At the end of the day these companies are running a businesses. It's GREAT that as a business Jeep is able to evolve the Wrangler in such a way that it fundamentally remains the same type of vehicle with a modern touch. They were able to do it in such a way that turned out to be a hugely successful business decision for them. Perhaps JLR was either unwilling or believed it not fiscally viable to evolve the Defender in the same fashion. The Defender is a niche vehicle for JLR in 2020 and they created it in a way they thought would be appealing to the type of people they have showing up on their dealership lots and writing checks. I still think what they produced is a very interesting vehicle -- is it a Defender is for the market to decide.
 

catmann

Member
Well like it or not, there is no going back now, the future is in motion in Slovakia, only time will tell if this is a success or not. When I first saw an Evoque I would surely have thought it would be a flop, so I am not even going to guess how many of these will sell. At least I have interest in going to see it and and drive it, when I went to see the D5 I did not even bother to drive one as the wife exclaimed NO WAY before she even looked inside.











 
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DieselRanger

Well-known member
Well like it or not, there is no going back now, the future is in motion in Slovakia, only time will tell if this is a success or not. When I first saw an Evoque I would surely have thought it would be a flop, so I am not even going to guess how many of these will sell. At least I have interest in going to see it and and drive it, when I went to see the D5 I did not even bother to drive one as it was just not working for me...




Nice! Looks like on the rear side glass there's actually a structural member there and what looks like an airbag module back there, so that would be why you can't delete the panel on the 110.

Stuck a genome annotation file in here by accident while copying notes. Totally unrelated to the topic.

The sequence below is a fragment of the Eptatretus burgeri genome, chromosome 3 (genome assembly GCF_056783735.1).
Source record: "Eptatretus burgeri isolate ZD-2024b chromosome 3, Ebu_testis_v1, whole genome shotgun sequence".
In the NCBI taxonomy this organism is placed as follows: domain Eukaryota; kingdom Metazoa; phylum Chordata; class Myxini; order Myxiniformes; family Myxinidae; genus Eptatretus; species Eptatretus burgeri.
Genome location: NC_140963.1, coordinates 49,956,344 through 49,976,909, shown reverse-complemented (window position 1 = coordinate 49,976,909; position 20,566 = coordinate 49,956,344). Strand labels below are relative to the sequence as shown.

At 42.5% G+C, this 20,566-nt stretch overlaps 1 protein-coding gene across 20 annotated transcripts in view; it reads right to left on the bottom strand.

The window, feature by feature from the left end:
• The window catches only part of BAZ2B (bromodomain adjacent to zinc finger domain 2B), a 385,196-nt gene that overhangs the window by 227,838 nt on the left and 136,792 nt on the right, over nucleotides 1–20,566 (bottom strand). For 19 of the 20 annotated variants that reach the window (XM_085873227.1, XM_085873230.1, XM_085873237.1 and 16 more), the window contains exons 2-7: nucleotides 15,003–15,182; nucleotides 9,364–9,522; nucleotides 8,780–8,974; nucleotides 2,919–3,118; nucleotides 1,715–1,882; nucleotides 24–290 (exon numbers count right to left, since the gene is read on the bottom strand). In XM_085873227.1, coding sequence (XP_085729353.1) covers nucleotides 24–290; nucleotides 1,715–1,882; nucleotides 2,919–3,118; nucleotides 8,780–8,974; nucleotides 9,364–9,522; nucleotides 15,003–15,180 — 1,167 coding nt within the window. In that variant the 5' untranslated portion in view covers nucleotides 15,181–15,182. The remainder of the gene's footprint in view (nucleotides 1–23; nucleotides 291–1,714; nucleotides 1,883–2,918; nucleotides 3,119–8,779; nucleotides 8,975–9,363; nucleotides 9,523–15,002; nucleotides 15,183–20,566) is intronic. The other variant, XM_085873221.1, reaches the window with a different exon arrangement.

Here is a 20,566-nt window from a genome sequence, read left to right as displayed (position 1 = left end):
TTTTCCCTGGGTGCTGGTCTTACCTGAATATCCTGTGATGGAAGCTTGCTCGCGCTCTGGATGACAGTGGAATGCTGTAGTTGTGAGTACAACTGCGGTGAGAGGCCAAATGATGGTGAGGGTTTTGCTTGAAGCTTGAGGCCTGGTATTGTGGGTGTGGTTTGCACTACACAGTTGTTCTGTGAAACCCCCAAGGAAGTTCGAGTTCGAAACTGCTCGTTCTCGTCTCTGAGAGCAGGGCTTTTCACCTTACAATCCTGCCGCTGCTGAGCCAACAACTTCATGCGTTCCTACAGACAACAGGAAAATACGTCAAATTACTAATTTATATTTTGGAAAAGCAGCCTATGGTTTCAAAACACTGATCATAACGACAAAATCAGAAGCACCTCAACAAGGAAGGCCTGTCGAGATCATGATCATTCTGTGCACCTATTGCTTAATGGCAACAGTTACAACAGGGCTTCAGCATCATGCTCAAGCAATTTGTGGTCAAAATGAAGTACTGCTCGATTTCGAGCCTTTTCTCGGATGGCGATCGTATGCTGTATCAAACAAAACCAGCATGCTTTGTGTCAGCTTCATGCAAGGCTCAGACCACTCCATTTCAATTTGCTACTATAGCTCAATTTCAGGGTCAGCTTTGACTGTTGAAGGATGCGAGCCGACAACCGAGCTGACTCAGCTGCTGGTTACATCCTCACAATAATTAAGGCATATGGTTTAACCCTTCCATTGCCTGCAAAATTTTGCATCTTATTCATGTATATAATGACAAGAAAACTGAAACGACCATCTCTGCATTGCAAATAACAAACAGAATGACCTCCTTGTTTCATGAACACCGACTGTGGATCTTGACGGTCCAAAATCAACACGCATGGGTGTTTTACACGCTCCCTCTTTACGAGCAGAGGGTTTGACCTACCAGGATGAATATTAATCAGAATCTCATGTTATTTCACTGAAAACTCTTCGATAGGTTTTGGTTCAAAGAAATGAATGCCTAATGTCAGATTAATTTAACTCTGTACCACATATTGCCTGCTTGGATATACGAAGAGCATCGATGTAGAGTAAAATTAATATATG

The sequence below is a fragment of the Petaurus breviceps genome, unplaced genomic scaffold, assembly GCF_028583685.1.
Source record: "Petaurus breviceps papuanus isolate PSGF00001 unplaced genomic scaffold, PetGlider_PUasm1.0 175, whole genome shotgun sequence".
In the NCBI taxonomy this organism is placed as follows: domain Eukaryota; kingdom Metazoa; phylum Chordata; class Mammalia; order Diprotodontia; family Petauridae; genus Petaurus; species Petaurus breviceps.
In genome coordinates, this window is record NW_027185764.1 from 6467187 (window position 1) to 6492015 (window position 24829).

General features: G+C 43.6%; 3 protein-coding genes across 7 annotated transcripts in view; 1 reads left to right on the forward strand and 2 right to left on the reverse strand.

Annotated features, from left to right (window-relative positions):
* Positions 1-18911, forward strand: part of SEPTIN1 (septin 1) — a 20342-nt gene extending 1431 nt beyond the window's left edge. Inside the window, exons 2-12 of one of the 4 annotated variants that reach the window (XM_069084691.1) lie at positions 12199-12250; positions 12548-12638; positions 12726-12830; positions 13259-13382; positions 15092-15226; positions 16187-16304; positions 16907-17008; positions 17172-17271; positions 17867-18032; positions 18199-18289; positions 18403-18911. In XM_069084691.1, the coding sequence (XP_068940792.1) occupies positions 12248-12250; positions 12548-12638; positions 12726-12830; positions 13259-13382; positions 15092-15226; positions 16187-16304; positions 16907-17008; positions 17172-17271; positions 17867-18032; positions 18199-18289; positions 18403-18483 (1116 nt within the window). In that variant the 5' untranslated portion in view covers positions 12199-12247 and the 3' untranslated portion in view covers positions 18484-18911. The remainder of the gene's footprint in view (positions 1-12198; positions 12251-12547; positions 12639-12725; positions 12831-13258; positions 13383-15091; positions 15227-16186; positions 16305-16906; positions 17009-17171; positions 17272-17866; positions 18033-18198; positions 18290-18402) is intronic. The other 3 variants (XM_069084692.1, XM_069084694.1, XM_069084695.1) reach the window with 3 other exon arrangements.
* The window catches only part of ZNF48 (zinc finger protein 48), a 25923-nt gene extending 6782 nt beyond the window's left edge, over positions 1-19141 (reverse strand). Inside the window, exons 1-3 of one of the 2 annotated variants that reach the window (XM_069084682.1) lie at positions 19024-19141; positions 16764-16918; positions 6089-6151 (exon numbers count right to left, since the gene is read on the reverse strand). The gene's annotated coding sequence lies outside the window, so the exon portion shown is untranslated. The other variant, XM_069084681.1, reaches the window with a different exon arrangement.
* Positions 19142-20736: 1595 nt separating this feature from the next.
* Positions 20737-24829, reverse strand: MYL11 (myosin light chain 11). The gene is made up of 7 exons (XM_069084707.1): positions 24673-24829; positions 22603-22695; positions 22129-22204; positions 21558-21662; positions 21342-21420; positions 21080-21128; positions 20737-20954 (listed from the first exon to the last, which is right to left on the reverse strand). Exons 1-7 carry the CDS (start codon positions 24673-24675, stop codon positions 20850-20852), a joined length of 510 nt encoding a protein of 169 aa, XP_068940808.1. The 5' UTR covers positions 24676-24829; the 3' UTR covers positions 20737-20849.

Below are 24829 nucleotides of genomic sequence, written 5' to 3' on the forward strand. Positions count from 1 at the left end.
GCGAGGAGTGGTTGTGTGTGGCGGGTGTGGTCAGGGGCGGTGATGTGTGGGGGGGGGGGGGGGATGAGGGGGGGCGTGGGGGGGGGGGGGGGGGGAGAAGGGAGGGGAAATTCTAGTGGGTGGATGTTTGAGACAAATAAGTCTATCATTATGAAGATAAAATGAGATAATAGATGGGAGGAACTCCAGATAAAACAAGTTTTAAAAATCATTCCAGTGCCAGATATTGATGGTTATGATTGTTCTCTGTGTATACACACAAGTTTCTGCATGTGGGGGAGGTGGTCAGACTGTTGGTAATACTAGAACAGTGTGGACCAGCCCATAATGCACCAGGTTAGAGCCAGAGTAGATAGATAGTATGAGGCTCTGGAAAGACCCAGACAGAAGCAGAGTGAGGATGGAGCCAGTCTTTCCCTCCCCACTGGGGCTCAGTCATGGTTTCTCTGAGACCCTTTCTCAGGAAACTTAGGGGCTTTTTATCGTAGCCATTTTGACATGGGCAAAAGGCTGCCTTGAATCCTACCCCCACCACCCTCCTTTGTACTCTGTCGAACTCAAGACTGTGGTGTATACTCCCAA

I got to drive a pre-production Discovery press car at my dealer on their way back from Moab doing press first drives and dealer training - hoping they bring a Defender through in a couple months. Would love to drive one. I do love my D5 Td6, so it will take some compelling low-range performance for me to want to trade my Disco for a MHEV twin-charged gasser, even if it is an inline 6.

But, the EPA may revoke CARB's exemption from enforcing stricter emissions, so there may be a short window of a few years where JLR could make a decision to bring a sweet 6cyl diesel....
 

alexcivick

Observer
I think it's funny how people crap on the new Defender and also say if it was the new Discovery they'd be ok with it but also say the D5 sucks too. Every new model we go through the same predictable evolution... Land Rover ruined it, the brand is dead, they cater to soccer moms, I'll buy one in 10 years, turns out this thing is capable and I'm gonna defend it against haters.....

I have noticed that most critics of the D5 have never actually driven one off-road. They are freakin great. Better than an LR3. So great they are boring the computer takes the fun out of it. Overall the whole D5 is boring but def great at what it's designed to do. Watch the Trek 2020 and see....That should move the critics unto the next evolution step....
 

Blaise

Well-known member
I have noticed that most critics of the D5 have never actually driven one off-road. They are freakin great. Better than an LR3. So great they are boring the computer takes the fun out of it. Overall the whole D5 is boring but def great at what it's designed to do. Watch the Trek 2020 and see....That should move the critics unto the next evolution step....
I haven't driven an D5 on or off road. It's better than the LR3/4? My primary worry is the wheel size but would love to know why its better!
 

alexcivick

Observer
I haven't driven a D5 on or off-road. It's better than the LR3/4? My primary worry is the wheel size but would love to know why it is better!